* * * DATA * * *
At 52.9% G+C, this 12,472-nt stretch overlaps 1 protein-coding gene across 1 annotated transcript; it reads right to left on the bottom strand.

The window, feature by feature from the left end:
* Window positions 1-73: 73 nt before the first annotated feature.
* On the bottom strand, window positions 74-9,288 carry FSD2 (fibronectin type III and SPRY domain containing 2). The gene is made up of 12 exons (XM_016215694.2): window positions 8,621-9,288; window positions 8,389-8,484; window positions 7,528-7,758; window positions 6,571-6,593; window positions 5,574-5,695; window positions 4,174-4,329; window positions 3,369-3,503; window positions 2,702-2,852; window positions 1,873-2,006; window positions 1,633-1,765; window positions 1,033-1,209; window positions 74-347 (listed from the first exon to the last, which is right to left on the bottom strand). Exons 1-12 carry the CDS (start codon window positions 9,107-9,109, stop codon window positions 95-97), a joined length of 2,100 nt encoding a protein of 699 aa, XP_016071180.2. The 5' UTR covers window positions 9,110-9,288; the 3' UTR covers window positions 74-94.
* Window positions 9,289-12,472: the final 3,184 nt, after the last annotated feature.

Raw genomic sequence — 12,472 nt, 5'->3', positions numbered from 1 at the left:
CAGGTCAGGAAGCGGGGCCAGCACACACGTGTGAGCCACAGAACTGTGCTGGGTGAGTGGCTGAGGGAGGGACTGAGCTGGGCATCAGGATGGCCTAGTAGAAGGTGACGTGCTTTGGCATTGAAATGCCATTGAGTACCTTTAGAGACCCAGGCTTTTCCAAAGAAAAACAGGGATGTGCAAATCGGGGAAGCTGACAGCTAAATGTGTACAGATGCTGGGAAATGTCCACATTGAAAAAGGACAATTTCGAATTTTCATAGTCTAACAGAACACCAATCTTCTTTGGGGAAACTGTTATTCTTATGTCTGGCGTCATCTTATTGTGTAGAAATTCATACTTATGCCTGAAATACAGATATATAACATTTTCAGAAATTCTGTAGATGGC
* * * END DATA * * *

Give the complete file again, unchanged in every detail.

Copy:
At 52.9% G+C, this 12,472-nt stretch overlaps 1 protein-coding gene across 1 annotated transcript; it reads right to left on the bottom strand.

The window, feature by feature from the left end:
* Window positions 1-73: 73 nt before the first annotated feature.
* On the bottom strand, window positions 74-9,288 carry FSD2 (fibronectin type III and SPRY domain containing 2). The gene is made up of 12 exons (XM_016215694.2): window positions 8,621-9,288; window positions 8,389-8,484; window positions 7,528-7,758; window positions 6,571-6,593; window positions 5,574-5,695; window positions 4,174-4,329; window positions 3,369-3,503; window positions 2,702-2,852; window positions 1,873-2,006; window positions 1,633-1,765; window positions 1,033-1,209; window positions 74-347 (listed from the first exon to the last, which is right to left on the bottom strand). Exons 1-12 carry the CDS (start codon window positions 9,107-9,109, stop codon window positions 95-97), a joined length of 2,100 nt encoding a protein of 699 aa, XP_016071180.2. The 5' UTR covers window positions 9,110-9,288; the 3' UTR covers window positions 74-94.
* Window positions 9,289-12,472: the final 3,184 nt, after the last annotated feature.

Raw genomic sequence — 12,472 nt, 5'->3', positions numbered from 1 at the left:
CAGGTCAGGAAGCGGGGCCAGCACACACGTGTGAGCCACAGAACTGTGCTGGGTGAGTGGCTGAGGGAGGGACTGAGCTGGGCATCAGGATGGCCTAGTAGAAGGTGACGTGCTTTGGCATTGAAATGCCATTGAGTACCTTTAGAGACCCAGGCTTTTCCAAAGAAAAACAGGGATGTGCAAATCGGGGAAGCTGACAGCTAAATGTGTACAGATGCTGGGAAATGTCCACATTGAAAAAGGACAATTTCGAATTTTCATAGTCTAACAGAACACCAATCTTCTTTGGGGAAACTGTTATTCTTATGTCTGGCGTCATCTTATTGTGTAGAAATTCATACTTATGCCTGAAATACAGATATATAACATTTTCAGAAATTCTGTAGATGGC